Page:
Forage legumes in agropastoral production systems within the subhumid zone of Nigeria
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Permanent link to this item: http://hdl.handle.net/10568/50566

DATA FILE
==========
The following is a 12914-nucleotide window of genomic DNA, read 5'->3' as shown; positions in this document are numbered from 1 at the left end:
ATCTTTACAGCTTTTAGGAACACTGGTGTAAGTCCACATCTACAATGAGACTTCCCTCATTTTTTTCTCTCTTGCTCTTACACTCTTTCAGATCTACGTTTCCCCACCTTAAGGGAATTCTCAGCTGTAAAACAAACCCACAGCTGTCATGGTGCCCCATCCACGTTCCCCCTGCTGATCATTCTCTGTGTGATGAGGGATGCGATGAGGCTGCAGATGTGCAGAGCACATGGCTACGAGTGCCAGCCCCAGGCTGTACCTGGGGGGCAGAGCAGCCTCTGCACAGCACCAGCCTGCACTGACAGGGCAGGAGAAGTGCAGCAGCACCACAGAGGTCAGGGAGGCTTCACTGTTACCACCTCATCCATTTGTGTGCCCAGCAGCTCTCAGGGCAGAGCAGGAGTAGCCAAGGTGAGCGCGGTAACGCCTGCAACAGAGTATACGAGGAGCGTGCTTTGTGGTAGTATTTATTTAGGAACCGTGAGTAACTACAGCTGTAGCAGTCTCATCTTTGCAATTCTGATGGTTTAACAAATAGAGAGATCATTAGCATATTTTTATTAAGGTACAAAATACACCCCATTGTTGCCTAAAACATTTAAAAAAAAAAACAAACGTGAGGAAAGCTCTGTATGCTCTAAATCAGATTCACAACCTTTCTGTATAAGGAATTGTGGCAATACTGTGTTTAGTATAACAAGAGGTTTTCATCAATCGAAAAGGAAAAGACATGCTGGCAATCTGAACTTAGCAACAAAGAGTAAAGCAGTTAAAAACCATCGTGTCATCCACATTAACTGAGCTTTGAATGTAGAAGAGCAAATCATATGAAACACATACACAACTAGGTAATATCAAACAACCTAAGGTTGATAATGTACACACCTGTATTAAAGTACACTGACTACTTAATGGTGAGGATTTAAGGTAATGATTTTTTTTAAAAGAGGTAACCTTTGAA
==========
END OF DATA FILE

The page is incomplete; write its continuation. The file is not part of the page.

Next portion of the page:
Land use in the subhumid zone (SHZ) of Nigeria is rapidly changing as a result of increasing influx of both arable farmers and pastoralists from areas of high density in the country. Because land is owned by arable farming communities, traditional grazing lands tend to be heavily pressurized by increasing settled and nomadic animals. Long-term well being of the livestock industry in the SHZ will therefore depend on the integration of fodder and crop production. Methods of improving fodder through use of Stylosanthes in agropastoral systems is described in the cropping and fallowlands areas. As crop and livestock enterprises are normally handled by separate ethnic groups, the need to demonstrate direct benefits to cropping through adoption of a forage legume in cropping patterns is suggested as an incentive to invest in fooder improvement in arable areas. The need for screening other legumes for agropastoral production systems is emphasized because of the vulnerability of the available stylo cultivars to anthracnose.